"Health care organizations have to look at a wide scope of issues relating to network and data security, but there's one area where they may not be focusing as much as they should: Web security."
But the other big reason for the huge volume of breaches has to do with how relatively unprepared the health care industry has been to protect its own data. Before the current emphasis on data accessibility and exchange, electronic health care information was often contained in an on-premise data center, tucked safely behind an appliance-based firewall. However, the new connected nature of the health care industry has weakened the effectiveness of traditional defense measures.
Federal incentives accelerated the adoption of digitized health records and the electronic exchange of information between health care providers and related entities. At the same time, technological innovations in providing patient care and collecting patient data have resulted in a proliferation of devices and applications that use the web to deliver communications and data between patients and providers.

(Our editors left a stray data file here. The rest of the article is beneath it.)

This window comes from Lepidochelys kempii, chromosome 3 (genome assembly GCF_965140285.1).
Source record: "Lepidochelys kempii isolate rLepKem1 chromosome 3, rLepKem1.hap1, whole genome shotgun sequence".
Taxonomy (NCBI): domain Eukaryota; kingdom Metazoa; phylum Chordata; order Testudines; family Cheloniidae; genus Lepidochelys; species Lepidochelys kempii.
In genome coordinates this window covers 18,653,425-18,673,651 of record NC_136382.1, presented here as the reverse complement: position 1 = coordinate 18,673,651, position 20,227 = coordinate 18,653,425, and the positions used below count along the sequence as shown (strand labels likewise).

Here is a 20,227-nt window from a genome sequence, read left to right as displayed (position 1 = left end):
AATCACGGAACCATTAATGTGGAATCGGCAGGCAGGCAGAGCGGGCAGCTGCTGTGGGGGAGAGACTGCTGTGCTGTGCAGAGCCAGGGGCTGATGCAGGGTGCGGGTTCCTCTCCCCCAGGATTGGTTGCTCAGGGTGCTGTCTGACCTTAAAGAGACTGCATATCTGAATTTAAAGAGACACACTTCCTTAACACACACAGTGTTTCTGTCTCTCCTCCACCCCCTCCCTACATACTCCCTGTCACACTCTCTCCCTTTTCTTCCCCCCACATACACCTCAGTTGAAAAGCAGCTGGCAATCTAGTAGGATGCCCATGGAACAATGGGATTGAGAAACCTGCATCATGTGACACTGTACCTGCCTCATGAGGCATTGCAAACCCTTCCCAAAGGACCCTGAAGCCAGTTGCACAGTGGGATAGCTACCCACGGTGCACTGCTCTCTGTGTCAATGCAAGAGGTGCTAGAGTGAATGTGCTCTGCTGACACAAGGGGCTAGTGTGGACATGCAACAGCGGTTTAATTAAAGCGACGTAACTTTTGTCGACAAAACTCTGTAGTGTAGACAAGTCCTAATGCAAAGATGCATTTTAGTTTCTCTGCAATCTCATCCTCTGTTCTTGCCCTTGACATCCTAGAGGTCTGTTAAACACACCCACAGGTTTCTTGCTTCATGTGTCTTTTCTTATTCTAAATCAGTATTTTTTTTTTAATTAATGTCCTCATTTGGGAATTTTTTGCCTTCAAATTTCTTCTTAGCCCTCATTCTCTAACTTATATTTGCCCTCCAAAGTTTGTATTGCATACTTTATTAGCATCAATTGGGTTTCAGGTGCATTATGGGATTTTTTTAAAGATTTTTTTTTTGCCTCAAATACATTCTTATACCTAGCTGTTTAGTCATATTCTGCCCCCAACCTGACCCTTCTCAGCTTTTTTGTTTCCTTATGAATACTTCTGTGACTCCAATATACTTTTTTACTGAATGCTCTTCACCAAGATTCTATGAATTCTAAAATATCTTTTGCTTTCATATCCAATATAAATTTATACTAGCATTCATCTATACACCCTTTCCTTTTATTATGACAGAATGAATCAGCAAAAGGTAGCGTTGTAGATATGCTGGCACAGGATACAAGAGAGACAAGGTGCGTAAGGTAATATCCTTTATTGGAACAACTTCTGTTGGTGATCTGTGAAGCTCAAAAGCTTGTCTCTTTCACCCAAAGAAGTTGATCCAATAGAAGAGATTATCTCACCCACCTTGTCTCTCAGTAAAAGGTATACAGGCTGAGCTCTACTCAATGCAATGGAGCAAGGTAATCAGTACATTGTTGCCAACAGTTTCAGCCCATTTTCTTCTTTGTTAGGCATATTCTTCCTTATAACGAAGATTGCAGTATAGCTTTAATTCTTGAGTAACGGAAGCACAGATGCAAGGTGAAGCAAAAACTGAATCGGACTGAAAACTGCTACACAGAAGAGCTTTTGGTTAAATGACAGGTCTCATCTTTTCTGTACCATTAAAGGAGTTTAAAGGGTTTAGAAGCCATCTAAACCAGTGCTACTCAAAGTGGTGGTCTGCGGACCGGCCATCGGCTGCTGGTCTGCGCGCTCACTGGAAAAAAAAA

MP: What steps can be taken by health care organizations to protect against these data breaches?
GC: Health care organizations can take some proactive steps to address web security risks:
Apply security patches, ASAP. If they are aware of a critical vulnerability, you can be sure that hackers are one step ahead of them, ready to exploit that vulnerability until they get it addressed.
Continuously monitor the network. Intermittent risk assessments are no longer adequate. Organizations need to be equipped to detect and respond to anomalies in network traffic in real time.